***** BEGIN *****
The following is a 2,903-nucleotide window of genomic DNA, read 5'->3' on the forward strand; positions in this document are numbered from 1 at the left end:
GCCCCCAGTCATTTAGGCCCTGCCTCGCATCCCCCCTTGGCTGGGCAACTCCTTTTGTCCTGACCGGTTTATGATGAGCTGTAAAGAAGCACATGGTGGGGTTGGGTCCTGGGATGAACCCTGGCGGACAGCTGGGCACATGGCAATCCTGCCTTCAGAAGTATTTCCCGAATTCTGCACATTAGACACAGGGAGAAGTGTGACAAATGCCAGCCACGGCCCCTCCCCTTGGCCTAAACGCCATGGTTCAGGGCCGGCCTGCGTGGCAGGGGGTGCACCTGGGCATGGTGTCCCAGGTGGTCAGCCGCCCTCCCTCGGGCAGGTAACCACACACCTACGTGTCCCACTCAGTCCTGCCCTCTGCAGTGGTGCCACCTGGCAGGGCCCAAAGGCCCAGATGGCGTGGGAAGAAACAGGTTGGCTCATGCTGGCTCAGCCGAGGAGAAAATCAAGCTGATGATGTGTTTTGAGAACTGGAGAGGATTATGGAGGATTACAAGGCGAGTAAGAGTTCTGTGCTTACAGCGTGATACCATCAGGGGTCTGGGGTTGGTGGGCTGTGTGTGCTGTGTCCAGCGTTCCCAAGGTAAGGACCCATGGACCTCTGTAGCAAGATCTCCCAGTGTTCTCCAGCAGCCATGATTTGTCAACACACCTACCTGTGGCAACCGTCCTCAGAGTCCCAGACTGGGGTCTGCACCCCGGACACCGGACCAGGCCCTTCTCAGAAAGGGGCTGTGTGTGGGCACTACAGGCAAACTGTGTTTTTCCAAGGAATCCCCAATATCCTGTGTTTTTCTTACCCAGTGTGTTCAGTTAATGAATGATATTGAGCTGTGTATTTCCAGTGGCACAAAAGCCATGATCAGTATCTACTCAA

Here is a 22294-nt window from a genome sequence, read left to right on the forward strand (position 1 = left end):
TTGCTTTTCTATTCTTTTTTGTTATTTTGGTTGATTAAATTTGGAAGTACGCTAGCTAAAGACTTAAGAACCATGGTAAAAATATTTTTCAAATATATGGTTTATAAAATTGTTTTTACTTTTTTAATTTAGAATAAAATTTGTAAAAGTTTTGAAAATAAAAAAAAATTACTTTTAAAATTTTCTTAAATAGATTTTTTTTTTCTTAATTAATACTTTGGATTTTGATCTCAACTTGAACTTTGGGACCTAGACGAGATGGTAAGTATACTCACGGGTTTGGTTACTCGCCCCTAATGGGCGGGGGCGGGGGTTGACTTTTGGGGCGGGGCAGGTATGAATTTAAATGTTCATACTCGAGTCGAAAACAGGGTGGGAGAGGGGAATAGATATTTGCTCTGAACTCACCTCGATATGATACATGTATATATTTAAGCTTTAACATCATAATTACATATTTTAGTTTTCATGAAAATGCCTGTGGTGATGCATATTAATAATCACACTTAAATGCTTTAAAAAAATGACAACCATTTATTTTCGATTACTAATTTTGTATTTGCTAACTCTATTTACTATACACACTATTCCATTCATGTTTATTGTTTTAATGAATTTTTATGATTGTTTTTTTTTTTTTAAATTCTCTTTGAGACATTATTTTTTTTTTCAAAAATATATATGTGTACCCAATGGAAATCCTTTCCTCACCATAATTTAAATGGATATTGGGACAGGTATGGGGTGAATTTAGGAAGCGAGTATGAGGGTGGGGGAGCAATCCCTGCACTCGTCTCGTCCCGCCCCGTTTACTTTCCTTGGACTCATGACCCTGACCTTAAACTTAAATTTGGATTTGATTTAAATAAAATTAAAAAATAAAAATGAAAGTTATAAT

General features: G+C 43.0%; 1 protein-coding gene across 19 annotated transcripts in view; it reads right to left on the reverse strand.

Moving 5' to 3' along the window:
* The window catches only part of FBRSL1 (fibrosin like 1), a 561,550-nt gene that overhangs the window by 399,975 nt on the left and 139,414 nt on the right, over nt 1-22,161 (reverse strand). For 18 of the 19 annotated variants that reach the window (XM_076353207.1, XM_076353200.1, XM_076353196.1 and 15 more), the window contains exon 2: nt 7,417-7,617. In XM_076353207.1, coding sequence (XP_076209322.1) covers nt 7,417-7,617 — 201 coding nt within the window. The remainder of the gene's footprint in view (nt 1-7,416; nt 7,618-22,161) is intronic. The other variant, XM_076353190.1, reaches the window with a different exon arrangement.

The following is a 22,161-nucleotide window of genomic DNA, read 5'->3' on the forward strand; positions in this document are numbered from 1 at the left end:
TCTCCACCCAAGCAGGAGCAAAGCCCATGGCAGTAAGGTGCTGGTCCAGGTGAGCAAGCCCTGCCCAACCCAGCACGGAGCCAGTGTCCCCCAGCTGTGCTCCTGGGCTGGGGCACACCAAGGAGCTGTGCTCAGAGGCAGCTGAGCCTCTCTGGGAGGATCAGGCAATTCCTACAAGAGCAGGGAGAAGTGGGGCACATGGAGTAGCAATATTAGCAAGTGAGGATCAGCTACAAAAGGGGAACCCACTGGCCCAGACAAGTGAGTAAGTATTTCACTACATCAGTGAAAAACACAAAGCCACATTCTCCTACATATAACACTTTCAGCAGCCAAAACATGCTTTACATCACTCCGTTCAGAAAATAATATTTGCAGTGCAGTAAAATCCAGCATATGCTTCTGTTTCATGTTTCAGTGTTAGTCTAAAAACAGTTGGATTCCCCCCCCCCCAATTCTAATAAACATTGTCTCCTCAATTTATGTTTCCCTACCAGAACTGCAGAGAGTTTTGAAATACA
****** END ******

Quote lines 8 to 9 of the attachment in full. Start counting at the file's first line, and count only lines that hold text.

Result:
The following is a 22,161-nucleotide window of genomic DNA, read 5'->3' on the forward strand; positions in this document are numbered from 1 at the left end:
TCTCCACCCAAGCAGGAGCAAAGCCCATGGCAGTAAGGTGCTGGTCCAGGTGAGCAAGCCCTGCCCAACCCAGCACGGAGCCAGTGTCCCCCAGCTGTGCTCCTGGGCTGGGGCACACCAAGGAGCTGTGCTCAGAGGCAGCTGAGCCTCTCTGGGAGGATCAGGCAATTCCTACAAGAGCAGGGAGAAGTGGGGCACATGGAGTAGCAATATTAGCAAGTGAGGATCAGCTACAAAAGGGGAACCCACTGGCCCAGACAAGTGAGTAAGTATTTCACTACATCAGTGAAAAACACAAAGCCACATTCTCCTACATATAACACTTTCAGCAGCCAAAACATGCTTTACATCACTCCGTTCAGAAAATAATATTTGCAGTGCAGTAAAATCCAGCATATGCTTCTGTTTCATGTTTCAGTGTTAGTCTAAAAACAGTTGGATTCCCCCCCCCCCAATTCTAATAAACATTGTCTCCTCAATTTATGTTTCCCTACCAGAACTGCAGAGAGTTTTGAAATACA